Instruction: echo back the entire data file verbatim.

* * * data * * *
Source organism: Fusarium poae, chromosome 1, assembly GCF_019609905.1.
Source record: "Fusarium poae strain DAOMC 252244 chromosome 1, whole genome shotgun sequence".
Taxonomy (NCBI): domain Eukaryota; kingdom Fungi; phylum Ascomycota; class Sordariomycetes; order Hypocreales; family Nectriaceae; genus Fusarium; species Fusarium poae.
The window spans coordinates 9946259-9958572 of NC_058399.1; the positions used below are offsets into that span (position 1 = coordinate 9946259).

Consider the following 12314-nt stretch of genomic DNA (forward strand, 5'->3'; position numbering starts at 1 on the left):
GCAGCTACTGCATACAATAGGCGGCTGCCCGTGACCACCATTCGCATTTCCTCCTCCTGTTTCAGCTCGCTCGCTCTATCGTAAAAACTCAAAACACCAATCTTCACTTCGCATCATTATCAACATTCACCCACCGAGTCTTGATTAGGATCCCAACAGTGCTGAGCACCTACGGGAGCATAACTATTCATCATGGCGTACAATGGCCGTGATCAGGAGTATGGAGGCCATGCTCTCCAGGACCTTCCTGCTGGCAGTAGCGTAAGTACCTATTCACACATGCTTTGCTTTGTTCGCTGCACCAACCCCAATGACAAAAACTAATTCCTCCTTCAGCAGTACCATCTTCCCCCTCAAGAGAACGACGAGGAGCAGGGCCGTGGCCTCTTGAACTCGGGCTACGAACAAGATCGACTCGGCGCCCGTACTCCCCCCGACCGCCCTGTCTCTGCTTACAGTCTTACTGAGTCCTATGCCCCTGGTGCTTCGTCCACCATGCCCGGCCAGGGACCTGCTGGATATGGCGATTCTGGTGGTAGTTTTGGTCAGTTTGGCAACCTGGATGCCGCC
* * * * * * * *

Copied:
Source organism: Fusarium poae, chromosome 1, assembly GCF_019609905.1.
Source record: "Fusarium poae strain DAOMC 252244 chromosome 1, whole genome shotgun sequence".
Taxonomy (NCBI): domain Eukaryota; kingdom Fungi; phylum Ascomycota; class Sordariomycetes; order Hypocreales; family Nectriaceae; genus Fusarium; species Fusarium poae.
The window spans coordinates 9946259-9958572 of NC_058399.1; the positions used below are offsets into that span (position 1 = coordinate 9946259).

Consider the following 12314-nt stretch of genomic DNA (forward strand, 5'->3'; position numbering starts at 1 on the left):
GCAGCTACTGCATACAATAGGCGGCTGCCCGTGACCACCATTCGCATTTCCTCCTCCTGTTTCAGCTCGCTCGCTCTATCGTAAAAACTCAAAACACCAATCTTCACTTCGCATCATTATCAACATTCACCCACCGAGTCTTGATTAGGATCCCAACAGTGCTGAGCACCTACGGGAGCATAACTATTCATCATGGCGTACAATGGCCGTGATCAGGAGTATGGAGGCCATGCTCTCCAGGACCTTCCTGCTGGCAGTAGCGTAAGTACCTATTCACACATGCTTTGCTTTGTTCGCTGCACCAACCCCAATGACAAAAACTAATTCCTCCTTCAGCAGTACCATCTTCCCCCTCAAGAGAACGACGAGGAGCAGGGCCGTGGCCTCTTGAACTCGGGCTACGAACAAGATCGACTCGGCGCCCGTACTCCCCCCGACCGCCCTGTCTCTGCTTACAGTCTTACTGAGTCCTATGCCCCTGGTGCTTCGTCCACCATGCCCGGCCAGGGACCTGCTGGATATGGCGATTCTGGTGGTAGTTTTGGTCAGTTTGGCAACCTGGATGCCGCC